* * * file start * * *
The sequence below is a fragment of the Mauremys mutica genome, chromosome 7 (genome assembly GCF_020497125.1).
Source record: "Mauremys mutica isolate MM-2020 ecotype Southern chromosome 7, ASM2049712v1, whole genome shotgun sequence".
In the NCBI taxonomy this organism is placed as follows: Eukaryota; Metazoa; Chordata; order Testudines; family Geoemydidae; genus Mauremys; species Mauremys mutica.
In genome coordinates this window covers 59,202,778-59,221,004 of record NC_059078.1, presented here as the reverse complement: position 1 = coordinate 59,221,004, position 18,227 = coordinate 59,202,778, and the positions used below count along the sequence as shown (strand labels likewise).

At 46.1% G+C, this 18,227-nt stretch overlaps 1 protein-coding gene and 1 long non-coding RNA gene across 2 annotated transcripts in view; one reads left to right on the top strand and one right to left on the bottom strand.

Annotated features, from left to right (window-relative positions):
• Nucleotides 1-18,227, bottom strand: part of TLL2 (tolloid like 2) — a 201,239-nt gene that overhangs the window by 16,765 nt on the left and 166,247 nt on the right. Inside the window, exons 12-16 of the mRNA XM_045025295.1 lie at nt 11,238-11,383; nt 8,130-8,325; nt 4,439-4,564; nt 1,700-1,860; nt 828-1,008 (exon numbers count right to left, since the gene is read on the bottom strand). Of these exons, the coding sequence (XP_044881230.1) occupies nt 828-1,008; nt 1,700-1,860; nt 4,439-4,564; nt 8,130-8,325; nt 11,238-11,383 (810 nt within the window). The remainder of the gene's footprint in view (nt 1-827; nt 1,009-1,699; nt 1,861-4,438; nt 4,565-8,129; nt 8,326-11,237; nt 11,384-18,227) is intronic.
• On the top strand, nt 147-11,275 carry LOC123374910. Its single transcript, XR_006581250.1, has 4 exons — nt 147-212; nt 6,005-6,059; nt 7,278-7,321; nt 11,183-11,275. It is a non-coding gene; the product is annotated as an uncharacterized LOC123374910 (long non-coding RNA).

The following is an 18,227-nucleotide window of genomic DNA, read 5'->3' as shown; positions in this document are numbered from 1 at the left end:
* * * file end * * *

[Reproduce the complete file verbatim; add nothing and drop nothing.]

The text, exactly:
The sequence below is a fragment of the Mauremys mutica genome, chromosome 7 (genome assembly GCF_020497125.1).
Source record: "Mauremys mutica isolate MM-2020 ecotype Southern chromosome 7, ASM2049712v1, whole genome shotgun sequence".
In the NCBI taxonomy this organism is placed as follows: Eukaryota; Metazoa; Chordata; order Testudines; family Geoemydidae; genus Mauremys; species Mauremys mutica.
In genome coordinates this window covers 59,202,778-59,221,004 of record NC_059078.1, presented here as the reverse complement: position 1 = coordinate 59,221,004, position 18,227 = coordinate 59,202,778, and the positions used below count along the sequence as shown (strand labels likewise).

At 46.1% G+C, this 18,227-nt stretch overlaps 1 protein-coding gene and 1 long non-coding RNA gene across 2 annotated transcripts in view; one reads left to right on the top strand and one right to left on the bottom strand.

Annotated features, from left to right (window-relative positions):
• Nucleotides 1-18,227, bottom strand: part of TLL2 (tolloid like 2) — a 201,239-nt gene that overhangs the window by 16,765 nt on the left and 166,247 nt on the right. Inside the window, exons 12-16 of the mRNA XM_045025295.1 lie at nt 11,238-11,383; nt 8,130-8,325; nt 4,439-4,564; nt 1,700-1,860; nt 828-1,008 (exon numbers count right to left, since the gene is read on the bottom strand). Of these exons, the coding sequence (XP_044881230.1) occupies nt 828-1,008; nt 1,700-1,860; nt 4,439-4,564; nt 8,130-8,325; nt 11,238-11,383 (810 nt within the window). The remainder of the gene's footprint in view (nt 1-827; nt 1,009-1,699; nt 1,861-4,438; nt 4,565-8,129; nt 8,326-11,237; nt 11,384-18,227) is intronic.
• On the top strand, nt 147-11,275 carry LOC123374910. Its single transcript, XR_006581250.1, has 4 exons — nt 147-212; nt 6,005-6,059; nt 7,278-7,321; nt 11,183-11,275. It is a non-coding gene; the product is annotated as an uncharacterized LOC123374910 (long non-coding RNA).

The following is an 18,227-nucleotide window of genomic DNA, read 5'->3' as shown; positions in this document are numbered from 1 at the left end: